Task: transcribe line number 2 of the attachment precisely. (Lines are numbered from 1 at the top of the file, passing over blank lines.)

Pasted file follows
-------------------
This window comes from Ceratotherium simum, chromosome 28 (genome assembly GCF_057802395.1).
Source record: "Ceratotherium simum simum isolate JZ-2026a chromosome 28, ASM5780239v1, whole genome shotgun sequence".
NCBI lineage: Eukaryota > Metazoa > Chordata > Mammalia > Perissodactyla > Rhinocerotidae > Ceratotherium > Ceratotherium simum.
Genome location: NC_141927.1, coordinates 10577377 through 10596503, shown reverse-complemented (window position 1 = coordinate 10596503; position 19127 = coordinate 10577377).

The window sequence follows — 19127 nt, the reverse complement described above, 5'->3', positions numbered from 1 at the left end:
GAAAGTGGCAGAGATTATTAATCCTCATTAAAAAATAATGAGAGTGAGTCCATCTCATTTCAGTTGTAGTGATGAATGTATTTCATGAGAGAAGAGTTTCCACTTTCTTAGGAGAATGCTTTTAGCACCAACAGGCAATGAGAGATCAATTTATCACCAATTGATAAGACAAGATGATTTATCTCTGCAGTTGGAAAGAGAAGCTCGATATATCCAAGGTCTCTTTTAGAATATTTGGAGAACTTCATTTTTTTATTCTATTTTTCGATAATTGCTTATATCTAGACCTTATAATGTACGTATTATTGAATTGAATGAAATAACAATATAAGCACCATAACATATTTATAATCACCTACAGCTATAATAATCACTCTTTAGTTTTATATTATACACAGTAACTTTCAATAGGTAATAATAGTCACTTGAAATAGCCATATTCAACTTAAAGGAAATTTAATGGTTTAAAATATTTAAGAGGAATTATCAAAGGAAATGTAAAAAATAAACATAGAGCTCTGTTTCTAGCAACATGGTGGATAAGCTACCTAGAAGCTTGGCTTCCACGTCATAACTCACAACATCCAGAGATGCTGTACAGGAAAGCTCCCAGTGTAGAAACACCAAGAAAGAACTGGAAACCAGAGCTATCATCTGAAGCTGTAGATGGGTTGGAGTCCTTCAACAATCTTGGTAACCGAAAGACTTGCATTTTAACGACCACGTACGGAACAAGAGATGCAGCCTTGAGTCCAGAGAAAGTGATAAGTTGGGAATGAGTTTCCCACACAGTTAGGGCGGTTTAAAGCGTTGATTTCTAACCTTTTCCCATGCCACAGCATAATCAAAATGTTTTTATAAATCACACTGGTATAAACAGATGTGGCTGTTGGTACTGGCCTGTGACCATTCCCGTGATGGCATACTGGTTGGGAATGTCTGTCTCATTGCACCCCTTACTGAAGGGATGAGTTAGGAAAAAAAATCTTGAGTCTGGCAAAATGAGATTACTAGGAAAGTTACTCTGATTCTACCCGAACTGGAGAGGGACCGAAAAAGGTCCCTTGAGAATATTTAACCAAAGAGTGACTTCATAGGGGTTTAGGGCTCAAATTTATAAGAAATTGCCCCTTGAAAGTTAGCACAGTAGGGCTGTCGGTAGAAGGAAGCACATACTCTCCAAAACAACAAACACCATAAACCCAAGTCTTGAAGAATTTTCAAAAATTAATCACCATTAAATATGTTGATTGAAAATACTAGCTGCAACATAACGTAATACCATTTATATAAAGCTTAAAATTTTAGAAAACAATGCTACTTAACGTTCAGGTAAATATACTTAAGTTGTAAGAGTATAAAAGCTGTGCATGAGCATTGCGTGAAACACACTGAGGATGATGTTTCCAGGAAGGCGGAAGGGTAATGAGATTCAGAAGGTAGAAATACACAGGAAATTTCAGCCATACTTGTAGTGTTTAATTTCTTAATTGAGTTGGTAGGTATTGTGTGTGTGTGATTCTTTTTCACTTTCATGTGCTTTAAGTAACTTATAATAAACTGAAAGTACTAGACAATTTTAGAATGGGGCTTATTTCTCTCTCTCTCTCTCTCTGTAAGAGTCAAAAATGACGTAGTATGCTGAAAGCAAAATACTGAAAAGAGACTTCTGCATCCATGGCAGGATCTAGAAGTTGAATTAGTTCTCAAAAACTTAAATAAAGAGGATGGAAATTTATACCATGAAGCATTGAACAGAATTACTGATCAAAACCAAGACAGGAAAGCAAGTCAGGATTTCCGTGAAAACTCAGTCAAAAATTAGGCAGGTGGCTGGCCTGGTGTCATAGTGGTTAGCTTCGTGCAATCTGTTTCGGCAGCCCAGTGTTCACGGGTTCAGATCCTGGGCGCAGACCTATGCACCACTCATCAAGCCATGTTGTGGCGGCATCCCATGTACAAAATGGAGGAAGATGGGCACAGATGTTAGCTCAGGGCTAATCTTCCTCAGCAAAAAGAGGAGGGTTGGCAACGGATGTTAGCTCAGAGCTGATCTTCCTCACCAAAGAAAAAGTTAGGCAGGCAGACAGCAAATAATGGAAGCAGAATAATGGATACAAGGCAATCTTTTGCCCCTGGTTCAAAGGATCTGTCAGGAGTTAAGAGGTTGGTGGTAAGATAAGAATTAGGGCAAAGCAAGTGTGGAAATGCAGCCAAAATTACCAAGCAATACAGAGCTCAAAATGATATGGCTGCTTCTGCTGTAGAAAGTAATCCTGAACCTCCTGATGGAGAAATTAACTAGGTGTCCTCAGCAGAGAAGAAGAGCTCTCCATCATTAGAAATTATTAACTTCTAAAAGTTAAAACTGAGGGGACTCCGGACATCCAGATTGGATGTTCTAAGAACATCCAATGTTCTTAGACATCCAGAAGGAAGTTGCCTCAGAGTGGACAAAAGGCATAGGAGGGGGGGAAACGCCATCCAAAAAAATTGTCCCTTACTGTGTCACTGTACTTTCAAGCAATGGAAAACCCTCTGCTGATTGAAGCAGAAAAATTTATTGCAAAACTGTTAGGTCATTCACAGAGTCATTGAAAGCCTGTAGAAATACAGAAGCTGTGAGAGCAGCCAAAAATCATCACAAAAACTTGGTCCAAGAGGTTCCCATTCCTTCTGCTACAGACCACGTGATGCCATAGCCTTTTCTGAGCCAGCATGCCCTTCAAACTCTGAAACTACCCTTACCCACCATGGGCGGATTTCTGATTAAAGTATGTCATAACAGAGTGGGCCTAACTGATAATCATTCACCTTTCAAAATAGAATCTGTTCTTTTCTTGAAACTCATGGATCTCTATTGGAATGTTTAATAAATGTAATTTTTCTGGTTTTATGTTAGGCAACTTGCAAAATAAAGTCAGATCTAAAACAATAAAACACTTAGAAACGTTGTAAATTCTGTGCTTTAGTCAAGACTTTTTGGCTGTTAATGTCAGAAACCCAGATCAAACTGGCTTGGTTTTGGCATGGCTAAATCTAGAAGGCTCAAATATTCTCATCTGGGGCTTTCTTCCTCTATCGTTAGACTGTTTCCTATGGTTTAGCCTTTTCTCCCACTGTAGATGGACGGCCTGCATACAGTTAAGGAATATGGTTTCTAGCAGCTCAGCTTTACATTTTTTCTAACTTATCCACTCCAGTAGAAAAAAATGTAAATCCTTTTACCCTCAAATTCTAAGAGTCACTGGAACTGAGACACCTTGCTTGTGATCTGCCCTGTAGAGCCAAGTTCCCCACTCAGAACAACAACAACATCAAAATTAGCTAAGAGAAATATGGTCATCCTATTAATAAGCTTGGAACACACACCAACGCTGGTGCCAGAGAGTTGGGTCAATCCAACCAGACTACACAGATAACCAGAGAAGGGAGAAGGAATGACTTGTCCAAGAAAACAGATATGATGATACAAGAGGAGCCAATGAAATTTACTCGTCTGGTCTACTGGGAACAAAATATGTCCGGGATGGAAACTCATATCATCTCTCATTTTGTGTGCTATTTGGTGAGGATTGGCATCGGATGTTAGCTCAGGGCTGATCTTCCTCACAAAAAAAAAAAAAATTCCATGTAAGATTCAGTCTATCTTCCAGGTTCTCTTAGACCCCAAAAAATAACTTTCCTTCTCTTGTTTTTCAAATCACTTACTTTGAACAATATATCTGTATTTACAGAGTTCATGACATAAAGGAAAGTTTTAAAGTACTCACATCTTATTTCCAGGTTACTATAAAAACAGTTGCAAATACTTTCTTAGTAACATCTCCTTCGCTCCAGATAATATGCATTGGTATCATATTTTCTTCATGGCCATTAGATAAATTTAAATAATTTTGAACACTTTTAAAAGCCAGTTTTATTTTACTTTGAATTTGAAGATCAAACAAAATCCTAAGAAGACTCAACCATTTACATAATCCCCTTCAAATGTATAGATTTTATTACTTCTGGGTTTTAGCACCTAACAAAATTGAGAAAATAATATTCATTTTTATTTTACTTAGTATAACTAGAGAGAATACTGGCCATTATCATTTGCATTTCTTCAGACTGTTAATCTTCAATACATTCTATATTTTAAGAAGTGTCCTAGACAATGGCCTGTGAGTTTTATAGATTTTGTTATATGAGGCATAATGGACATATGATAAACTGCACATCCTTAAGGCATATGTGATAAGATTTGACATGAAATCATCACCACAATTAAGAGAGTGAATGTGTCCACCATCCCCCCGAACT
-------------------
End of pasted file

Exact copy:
Source record: "Ceratotherium simum simum isolate JZ-2026a chromosome 28, ASM5780239v1, whole genome shotgun sequence".